How do wastewater treatment plants (WWTPs) work?

Water is one of the most precious commodities available to humans worldwide. Water is used on a day to day basis by everyone for different purposes such as bathing, cleaning, cooking, etc. But have you ever thought about where the water ends up and what happens with the used water in the future?

Many people don’t believe this concerns them but it should as it has a detrimental effect to our environment which affects them in the long-term through global warming. Therefore, if we start contemplating for the wastewater treatment and understand how it works then you may just think twice and cut down on the time you spent in your next shower in order to save water. Before we explain the process from the start to the finish let’s first clear out a few basic definitions.

What is wastewater?

Wastewater is used water which has originated from domestic, industrial, agricultural, medical or transport industries. The used water transforms into wastewater depending upon the change of its quality, composition and/or temperature. However, wastewater doesn’t include water which is released from ponds or reservoirs for fish farming.

What are the types of wastewater?

Wastewater can be segregated into two different groups:

  1. Sewage Water is all the wastewater which is used in domestic dwellings or households which originate from toilets, sinks or showers.
  2. Industrial Wastewater is the water which originates from production, industrial and commercial activities and it has a different chemical composition compared to sewage water

In a broader perspective, we may distinguish Municipal wastewater originating from municipalities. It has a completely different ratio of sewage water, industrial wastewater and unabsorbed rain water flowing through public sewers.

How does the municipal wastewater treatment process work?

The first step is to drain the wastewater to the WWTP by gravity through the main sewar system. After that the first mechanical stage is call the preliminary treatment or rather the pre-treatment in which water flows through a gravel chamber separating out the grit from the water. The gravel which is collected is then disposed of at the dump. Water then goes further down and reaches the bar screens which are used to remove larger objects from the wastewater. At first come the coarse screens and then the fine screens which remove smaller objects such as matches, cigarette butts or undigested foods. Once the large objects are removed, then the grit is removed from the wastewater. Similar to the gravel chamber, the grit chamber allows the settlement of grit. The grit is them removed from the tank and disposed of at the dump. Neither gravel nor grit can be reused as both are highly contaminated. The next sedimentation stage is known as primary treatment in which the wastewater flows to the “pre-settling basins” also known as primary settling tanks. Over here the water is driven towards the hopper in the base of the tank. A hopper arm moves around the edge of the tank at an approximate velocity of 4cm/s. This is the point where primary pre-treatment ends and secondary wastewater treatment begins. The levels of wastewater pollution drop to 60% after the primary treatment is finished. The secondary treatment which is also called biological stage then begins. WWTPS use bacteria which consume the contaminants, in particular biodegradable organics, carbon and phosphorus. The dead bacteria and organic residue eventually transform into sludge. During the biological process stage, the excess sludge (i.e. excess bacteria) is pumped out and transported before the setting tanks. Over here, the sludge like substance settles and is moved to the digestion tanks for further treatment. In these digestion tanks, sludge is pumped out of the settling tanks to become heated and mixed. Afterwards, biogas is produced during the digestion process from the sludge which the WWTPs can reuse, for instance for thermal and electrical energy production uses. When the sludge digestion reaches optimal level, the second digestion stage takes place in the storage tanks. Over here the water is separated from the semi-solid sludge and transported back for further treatment, whereas the residual semi-solid undergoes mechanical dewatering. The sludge is then digested and dewatered to the optimal degree and is finally disposed of at the dump. After about one month, the sludge is sufficiently dried out and becomes ripe. If this final product complies with agricultural standards, then it can be reused for fertilisation of industrial crops. The last and final step of wastewater treatment is the rigorous inspection of service water. The main goal of this inspection is to analyse the contamination level and make sure that the treated water is in compliance with the highest of standards which will define its release or reuse for domestic and/or industrial purposes.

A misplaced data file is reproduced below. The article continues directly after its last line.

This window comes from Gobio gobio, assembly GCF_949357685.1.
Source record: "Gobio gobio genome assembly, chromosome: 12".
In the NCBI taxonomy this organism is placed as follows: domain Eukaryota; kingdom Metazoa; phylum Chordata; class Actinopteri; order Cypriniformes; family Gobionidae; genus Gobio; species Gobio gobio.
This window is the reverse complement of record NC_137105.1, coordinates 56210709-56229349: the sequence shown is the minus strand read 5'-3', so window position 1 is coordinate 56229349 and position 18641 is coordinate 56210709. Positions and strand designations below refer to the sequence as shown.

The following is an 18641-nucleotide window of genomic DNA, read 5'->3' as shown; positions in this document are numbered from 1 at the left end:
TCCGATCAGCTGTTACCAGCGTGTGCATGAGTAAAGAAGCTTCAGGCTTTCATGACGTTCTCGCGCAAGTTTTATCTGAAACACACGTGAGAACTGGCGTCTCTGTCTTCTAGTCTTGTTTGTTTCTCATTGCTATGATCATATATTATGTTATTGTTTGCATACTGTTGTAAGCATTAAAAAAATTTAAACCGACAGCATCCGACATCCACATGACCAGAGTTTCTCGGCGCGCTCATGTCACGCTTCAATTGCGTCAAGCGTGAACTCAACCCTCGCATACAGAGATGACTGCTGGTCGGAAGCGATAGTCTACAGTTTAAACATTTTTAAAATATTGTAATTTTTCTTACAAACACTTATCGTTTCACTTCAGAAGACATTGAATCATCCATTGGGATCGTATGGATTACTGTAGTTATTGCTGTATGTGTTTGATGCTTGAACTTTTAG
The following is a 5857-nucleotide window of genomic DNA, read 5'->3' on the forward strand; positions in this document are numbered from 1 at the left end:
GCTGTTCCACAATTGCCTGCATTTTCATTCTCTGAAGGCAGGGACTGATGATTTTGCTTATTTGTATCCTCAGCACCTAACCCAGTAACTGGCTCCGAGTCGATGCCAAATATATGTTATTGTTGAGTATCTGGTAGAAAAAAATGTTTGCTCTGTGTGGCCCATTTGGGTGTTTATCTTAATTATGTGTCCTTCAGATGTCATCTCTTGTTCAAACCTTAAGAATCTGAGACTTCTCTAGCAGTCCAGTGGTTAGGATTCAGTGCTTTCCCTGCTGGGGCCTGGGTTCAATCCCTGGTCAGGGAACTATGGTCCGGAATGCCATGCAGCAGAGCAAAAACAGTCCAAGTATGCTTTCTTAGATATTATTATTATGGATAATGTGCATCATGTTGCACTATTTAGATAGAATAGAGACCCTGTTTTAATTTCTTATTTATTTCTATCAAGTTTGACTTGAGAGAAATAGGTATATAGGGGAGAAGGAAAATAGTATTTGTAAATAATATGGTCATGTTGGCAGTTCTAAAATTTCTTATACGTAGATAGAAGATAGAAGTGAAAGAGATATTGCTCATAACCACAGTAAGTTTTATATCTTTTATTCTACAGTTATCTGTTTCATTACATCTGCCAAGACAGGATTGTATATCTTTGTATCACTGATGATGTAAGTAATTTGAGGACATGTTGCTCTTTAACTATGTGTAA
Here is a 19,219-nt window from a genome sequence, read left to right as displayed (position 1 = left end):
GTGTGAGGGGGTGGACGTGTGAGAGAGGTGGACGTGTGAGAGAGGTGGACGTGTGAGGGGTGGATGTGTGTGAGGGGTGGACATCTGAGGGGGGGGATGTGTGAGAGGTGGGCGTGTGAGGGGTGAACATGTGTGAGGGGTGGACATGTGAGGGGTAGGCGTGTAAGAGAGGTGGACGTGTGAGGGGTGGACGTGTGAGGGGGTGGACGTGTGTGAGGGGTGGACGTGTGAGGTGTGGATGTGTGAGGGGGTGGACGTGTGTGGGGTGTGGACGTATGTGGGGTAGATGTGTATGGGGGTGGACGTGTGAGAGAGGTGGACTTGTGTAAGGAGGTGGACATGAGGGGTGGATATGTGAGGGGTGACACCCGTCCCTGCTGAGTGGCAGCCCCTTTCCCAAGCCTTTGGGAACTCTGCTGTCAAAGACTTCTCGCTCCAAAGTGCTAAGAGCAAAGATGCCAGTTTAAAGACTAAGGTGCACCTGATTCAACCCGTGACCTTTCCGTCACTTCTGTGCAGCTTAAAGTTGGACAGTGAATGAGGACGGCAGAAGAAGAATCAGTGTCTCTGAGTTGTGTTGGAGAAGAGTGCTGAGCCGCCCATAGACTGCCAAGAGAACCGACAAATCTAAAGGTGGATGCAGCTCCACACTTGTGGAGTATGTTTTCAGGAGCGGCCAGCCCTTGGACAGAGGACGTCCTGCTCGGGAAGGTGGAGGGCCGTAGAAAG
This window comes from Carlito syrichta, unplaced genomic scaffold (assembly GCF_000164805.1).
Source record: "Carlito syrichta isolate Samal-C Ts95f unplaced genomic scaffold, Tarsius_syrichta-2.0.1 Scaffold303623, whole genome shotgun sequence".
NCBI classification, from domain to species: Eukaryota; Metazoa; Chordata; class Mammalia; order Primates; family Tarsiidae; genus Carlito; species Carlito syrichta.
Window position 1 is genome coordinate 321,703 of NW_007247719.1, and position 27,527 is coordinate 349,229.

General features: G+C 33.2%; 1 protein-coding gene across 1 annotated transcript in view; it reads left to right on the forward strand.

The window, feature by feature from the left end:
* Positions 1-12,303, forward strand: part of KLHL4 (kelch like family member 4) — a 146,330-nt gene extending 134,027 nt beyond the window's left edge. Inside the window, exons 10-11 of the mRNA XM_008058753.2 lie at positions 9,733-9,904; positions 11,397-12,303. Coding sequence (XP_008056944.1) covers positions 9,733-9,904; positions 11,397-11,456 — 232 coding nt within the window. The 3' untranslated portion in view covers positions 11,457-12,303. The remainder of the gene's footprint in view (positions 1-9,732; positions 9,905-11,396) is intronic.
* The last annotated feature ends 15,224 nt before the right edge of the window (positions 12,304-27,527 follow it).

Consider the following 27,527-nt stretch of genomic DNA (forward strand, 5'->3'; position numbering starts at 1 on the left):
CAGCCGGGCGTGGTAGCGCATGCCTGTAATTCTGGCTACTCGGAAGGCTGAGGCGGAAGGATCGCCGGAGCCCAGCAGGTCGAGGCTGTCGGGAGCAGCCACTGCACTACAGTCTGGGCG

Do wastewater treatment processes exist in India?

Wastewater treatment is definitely a tough process with a significant goal which requires a lot of expertise and hard work. If you are interested in wastewater treatment or need guidance then Permionics is the best solution for you. Permionics has been the pioneer of membrane technology in India. Permionics has the unique distinction of being the first and only company in India till date to indigenously manufacture Reverse Osmosis (RO), Ultrafiltration (UF) and Nanofiltration (NF) membranes for various process specific applications and wastewater recycling, zero liquid discharge, purified water, desalination of sea water and USP purified water system.

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